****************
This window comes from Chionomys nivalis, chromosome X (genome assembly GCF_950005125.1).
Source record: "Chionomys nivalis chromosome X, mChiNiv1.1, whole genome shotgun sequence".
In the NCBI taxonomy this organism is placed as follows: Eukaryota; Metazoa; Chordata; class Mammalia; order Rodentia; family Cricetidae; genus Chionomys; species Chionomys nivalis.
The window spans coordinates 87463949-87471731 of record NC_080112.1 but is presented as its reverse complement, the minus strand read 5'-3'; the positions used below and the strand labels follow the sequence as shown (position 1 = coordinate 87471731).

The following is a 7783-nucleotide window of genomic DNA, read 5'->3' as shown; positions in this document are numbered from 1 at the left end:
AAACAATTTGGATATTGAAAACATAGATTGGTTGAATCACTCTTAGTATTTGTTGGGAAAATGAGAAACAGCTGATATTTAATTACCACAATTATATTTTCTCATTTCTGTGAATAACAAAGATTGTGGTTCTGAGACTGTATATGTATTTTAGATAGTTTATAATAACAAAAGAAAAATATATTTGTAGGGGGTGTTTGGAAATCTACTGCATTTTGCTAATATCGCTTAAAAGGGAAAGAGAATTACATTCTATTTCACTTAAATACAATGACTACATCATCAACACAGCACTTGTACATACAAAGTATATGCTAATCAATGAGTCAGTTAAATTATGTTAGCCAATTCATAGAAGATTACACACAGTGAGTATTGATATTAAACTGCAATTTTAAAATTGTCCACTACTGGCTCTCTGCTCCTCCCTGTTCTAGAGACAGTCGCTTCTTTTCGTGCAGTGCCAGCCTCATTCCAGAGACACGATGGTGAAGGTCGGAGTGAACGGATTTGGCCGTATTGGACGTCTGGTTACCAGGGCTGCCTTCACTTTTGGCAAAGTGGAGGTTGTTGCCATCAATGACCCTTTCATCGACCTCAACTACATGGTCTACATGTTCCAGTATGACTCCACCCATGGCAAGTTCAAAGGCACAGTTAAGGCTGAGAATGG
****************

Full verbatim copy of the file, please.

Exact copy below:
This window comes from Chionomys nivalis, chromosome X (genome assembly GCF_950005125.1).
Source record: "Chionomys nivalis chromosome X, mChiNiv1.1, whole genome shotgun sequence".
In the NCBI taxonomy this organism is placed as follows: Eukaryota; Metazoa; Chordata; class Mammalia; order Rodentia; family Cricetidae; genus Chionomys; species Chionomys nivalis.
The window spans coordinates 87463949-87471731 of record NC_080112.1 but is presented as its reverse complement, the minus strand read 5'-3'; the positions used below and the strand labels follow the sequence as shown (position 1 = coordinate 87471731).

The following is a 7783-nucleotide window of genomic DNA, read 5'->3' as shown; positions in this document are numbered from 1 at the left end:
AAACAATTTGGATATTGAAAACATAGATTGGTTGAATCACTCTTAGTATTTGTTGGGAAAATGAGAAACAGCTGATATTTAATTACCACAATTATATTTTCTCATTTCTGTGAATAACAAAGATTGTGGTTCTGAGACTGTATATGTATTTTAGATAGTTTATAATAACAAAAGAAAAATATATTTGTAGGGGGTGTTTGGAAATCTACTGCATTTTGCTAATATCGCTTAAAAGGGAAAGAGAATTACATTCTATTTCACTTAAATACAATGACTACATCATCAACACAGCACTTGTACATACAAAGTATATGCTAATCAATGAGTCAGTTAAATTATGTTAGCCAATTCATAGAAGATTACACACAGTGAGTATTGATATTAAACTGCAATTTTAAAATTGTCCACTACTGGCTCTCTGCTCCTCCCTGTTCTAGAGACAGTCGCTTCTTTTCGTGCAGTGCCAGCCTCATTCCAGAGACACGATGGTGAAGGTCGGAGTGAACGGATTTGGCCGTATTGGACGTCTGGTTACCAGGGCTGCCTTCACTTTTGGCAAAGTGGAGGTTGTTGCCATCAATGACCCTTTCATCGACCTCAACTACATGGTCTACATGTTCCAGTATGACTCCACCCATGGCAAGTTCAAAGGCACAGTTAAGGCTGAGAATGG